With its relatively short history, ugly mask of concrete, sometimes choking smog and manic streets flowing hot with machines, many travellers and no small number of Tehranis will tell you there’s no reason to hang around in the capital. But to take their advice is to miss out. For while Esfahan or Persepolis has a convincing case for being the soul of Iran, Tehran is indisputably its big, ugly, chaotic and dynamic beating heart.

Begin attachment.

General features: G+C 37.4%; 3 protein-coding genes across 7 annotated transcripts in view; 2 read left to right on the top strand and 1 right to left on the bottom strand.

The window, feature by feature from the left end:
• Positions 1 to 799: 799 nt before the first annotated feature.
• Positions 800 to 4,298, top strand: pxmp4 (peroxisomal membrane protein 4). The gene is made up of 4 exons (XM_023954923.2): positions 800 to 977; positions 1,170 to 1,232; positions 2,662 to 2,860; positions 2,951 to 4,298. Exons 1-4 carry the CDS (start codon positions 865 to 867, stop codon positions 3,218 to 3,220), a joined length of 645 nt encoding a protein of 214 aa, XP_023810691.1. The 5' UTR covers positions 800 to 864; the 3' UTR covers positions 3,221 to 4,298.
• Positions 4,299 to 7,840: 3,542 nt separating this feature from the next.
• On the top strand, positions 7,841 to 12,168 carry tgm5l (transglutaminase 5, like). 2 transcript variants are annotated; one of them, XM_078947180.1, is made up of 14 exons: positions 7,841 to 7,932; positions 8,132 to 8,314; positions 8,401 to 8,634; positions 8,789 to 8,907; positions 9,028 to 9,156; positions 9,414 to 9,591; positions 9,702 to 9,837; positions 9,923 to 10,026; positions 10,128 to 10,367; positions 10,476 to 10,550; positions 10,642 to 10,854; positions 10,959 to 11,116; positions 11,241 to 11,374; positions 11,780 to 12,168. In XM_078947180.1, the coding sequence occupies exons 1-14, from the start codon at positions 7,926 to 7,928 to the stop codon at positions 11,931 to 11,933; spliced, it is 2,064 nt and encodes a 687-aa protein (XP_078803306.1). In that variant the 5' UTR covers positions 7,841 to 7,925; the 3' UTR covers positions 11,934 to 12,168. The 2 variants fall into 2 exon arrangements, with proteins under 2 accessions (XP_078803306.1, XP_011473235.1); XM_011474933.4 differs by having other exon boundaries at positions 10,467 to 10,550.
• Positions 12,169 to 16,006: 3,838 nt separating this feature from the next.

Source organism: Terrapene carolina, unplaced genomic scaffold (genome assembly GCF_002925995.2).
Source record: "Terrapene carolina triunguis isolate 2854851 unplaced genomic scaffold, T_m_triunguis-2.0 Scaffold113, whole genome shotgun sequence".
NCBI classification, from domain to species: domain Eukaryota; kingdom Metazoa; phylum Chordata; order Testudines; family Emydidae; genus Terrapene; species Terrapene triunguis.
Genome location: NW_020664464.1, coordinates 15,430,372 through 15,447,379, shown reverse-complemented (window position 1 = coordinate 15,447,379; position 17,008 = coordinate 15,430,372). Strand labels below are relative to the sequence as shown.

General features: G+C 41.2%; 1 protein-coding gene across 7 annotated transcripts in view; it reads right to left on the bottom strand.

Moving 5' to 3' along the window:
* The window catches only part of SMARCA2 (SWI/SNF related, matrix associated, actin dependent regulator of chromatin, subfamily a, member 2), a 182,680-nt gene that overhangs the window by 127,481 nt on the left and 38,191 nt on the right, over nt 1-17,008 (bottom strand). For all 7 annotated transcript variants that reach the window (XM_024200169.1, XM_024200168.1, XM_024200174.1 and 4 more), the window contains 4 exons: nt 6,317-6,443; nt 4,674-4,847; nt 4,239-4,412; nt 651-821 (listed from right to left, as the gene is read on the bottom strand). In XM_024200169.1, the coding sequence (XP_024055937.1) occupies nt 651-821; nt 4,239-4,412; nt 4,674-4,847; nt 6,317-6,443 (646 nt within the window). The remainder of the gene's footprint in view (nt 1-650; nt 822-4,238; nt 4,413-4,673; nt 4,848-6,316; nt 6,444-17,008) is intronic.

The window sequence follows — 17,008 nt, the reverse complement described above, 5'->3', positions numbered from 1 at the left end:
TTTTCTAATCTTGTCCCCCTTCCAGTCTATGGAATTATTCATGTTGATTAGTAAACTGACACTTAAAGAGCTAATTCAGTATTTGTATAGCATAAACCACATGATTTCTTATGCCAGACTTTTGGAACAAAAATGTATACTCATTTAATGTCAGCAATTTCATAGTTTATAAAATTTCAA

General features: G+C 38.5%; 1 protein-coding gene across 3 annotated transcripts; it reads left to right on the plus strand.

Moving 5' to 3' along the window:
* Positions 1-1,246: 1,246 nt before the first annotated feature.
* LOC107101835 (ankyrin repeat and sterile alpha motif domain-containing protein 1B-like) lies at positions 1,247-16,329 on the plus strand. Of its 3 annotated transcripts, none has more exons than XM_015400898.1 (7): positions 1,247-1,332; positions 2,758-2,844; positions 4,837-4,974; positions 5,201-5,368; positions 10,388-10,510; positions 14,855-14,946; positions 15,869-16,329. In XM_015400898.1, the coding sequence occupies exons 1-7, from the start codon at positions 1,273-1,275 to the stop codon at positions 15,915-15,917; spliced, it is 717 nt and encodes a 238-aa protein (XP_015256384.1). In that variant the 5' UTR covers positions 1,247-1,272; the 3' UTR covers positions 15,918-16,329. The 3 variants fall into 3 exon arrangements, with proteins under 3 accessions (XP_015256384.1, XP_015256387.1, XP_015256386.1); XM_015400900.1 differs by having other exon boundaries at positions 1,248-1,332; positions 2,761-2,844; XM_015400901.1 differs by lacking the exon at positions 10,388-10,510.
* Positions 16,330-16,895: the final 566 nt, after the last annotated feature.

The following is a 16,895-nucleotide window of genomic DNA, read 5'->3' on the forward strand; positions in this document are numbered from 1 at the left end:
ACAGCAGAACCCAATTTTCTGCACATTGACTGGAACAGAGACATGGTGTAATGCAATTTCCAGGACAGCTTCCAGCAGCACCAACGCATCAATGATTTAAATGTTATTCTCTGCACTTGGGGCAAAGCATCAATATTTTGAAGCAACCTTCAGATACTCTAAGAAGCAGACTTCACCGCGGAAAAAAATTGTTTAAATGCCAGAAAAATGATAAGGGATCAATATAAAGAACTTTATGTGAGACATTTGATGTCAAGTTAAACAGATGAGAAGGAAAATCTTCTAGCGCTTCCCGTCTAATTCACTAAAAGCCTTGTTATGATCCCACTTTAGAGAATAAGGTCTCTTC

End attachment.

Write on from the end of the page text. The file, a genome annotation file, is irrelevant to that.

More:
Packed onto the lower slopes of the Alborz Mountains, this is Iran’s most secular and liberal city and it attracts students from across the country. Expect relatively bold fashion statements, a range of ethnic and international restaurants, chic cafes and plenty of art galleries. And while Tehran lacks history, it makes up for it with impressive museums. But to get inside the real Tehran you need to get beyond the museums and into the cafes and teahouses and onto the walking trails. That’s where you’ll connect with Tehranis.